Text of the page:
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Excellence in Project-Based Learning

Alison Maynard, Deputy Chief Executive, Tyne Coast College
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If preparation is everything, then young learners at Career College North East are destined to go into the world of work forearmed and forewarned.

Uppermost among the breadth of skills they learn during their two years on this unique, vocationally-driven training path are those that target project based learning.

Currently topical, it is in no way new but it is an important component in the skills armoury of people moving from education into industry who may be tasked with developing new systems.

Happily, we are leading the way in factoring this into our programmes, having picked up a Career Colleges Trust award for this element of our work earlier this year.

Our focus on project based learning links us firmly to businesses seeking to employ talented youngsters who can easily demonstrate their ability in this arena.

In a way, it is a simple concept – how to get from start to finish of any project without costly or time-consuming mishap, yet it is fraught with the potential for major mistakes.

Being able to demonstrate a skilled grasp of a project’s beginning and end point takes time and effort to develop, yet can be immensely rewarding in terms of professional development and career progress.

In a similar fashion to undertaking the weekly shop without a list and paying over the odds for unwanted items, much can go wrong, but with more careful planning, little will.

Career College North East, which delivers expert vocational courses in engineering, ICT and maritime to 14-16 learners, takes a hands-on approach to teaching the fundamentals of project based learning.

This is demonstrated through each of our year groups being set a task that requires them to learn and develop skills specific to it.

These can include resource planning, such as the manpower needed, the costs involved and the materials required, and overall project management, which takes in geographical location and siting.

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In a real-life project undertaken by our current Year 11 pupils – those who joined us in September 2018 and are now on their second and final year – this involved planning the construction of a small education centre for special needs students.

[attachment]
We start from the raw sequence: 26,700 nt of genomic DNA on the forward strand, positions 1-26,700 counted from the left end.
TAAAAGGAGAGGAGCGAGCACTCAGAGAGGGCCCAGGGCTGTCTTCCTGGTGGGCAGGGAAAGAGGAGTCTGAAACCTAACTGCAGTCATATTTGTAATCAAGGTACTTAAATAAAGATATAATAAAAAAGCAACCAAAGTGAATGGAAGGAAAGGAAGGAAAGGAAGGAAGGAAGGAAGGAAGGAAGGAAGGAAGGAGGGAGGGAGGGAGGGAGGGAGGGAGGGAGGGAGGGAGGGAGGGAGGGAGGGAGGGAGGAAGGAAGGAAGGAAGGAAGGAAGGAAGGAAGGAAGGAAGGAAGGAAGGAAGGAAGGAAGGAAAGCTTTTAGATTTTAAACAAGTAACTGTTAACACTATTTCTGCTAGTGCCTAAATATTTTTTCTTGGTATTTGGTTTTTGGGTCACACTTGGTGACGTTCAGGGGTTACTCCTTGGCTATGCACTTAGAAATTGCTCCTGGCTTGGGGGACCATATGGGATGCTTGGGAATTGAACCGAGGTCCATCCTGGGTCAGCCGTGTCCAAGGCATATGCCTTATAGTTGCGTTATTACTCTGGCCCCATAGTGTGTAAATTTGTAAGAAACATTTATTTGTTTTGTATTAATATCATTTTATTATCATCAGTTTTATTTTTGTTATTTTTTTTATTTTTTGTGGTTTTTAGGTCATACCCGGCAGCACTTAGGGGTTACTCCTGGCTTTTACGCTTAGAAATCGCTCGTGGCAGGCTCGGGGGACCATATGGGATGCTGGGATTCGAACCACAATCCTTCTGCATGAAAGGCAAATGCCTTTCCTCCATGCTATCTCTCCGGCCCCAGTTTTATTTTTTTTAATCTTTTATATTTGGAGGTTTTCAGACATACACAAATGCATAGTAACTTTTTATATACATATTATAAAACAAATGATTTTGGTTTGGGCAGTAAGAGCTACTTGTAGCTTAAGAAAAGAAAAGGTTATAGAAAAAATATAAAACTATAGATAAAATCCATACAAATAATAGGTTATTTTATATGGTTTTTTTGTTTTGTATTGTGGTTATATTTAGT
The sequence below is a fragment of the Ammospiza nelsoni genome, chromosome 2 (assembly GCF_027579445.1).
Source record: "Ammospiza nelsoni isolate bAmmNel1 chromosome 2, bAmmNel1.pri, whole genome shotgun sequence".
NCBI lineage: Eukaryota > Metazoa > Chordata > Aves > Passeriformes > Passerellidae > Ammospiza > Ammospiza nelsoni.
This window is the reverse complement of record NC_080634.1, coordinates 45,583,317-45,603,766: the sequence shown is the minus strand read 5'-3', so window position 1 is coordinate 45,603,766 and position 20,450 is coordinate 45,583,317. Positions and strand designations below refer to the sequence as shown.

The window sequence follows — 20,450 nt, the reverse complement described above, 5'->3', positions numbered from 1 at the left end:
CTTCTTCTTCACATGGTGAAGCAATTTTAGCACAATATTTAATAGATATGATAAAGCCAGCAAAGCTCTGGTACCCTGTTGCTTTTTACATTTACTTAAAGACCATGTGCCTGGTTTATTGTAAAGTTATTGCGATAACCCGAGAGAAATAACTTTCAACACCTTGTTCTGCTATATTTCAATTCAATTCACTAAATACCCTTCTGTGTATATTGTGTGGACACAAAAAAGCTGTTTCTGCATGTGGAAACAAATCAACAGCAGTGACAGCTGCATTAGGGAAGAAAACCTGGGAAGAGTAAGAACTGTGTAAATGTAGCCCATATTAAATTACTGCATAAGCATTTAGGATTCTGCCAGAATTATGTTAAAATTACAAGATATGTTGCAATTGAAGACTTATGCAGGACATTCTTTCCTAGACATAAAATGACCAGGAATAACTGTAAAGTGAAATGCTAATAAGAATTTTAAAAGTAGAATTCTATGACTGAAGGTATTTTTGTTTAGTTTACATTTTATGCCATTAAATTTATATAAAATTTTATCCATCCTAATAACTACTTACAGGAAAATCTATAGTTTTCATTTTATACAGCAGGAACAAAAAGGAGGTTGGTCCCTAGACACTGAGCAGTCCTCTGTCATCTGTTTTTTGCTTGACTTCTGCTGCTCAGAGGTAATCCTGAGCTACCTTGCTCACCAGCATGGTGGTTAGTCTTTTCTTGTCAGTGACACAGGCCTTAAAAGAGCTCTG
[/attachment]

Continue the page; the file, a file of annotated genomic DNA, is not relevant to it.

Known as a ‘learning shed’, it is about to be constructed in a pleasant quadrangle at South Tyneside College, one of two centres where Career College North East undertakes learning.

To get to this point took many weeks of planning and saw students carry out a series of project analysis tasks, all monitored on a self-developed GANTT chart on which was plotted the precise project requirements and progress, stage by stage.

Starting with a plan to visit multiple retailers to find best price, getting materials delivered to the right location at the correct time and buying the tools needed to put the shed together, were also incorporated.

Other features were ensuring the shed’s foundations were level, acquiring the right contents to go inside – and even placing them in the correct position to be of use to the students who will ultimately use them.

Before the final scheme left the drawing board, students also had to present their ideas to career college managers, a process useful in developing their confidence to competently address those in positions of authority.

While many of these points seem simple concepts, at any level of project based learning the skill is in the planning and ensuring that every element required for success is in place at each point and at the right time.

From little acorns mighty oaks grow, and with an understanding of these fundamentals, our students are ingrained with a workplace concept that can bring rich rewards for themselves and for the companies they will one day work for.

Overall, project based learning fits easily within the progressive, high-quality vocational and academic learning model on which Career College North East is based.

 

It is a model that is giving young people the skills to power them into well-paid and meaningful employment in crucial sectors on which the UK economy relies.

Alison Maynard, Deputy Chief Executive, Tyne Coast College

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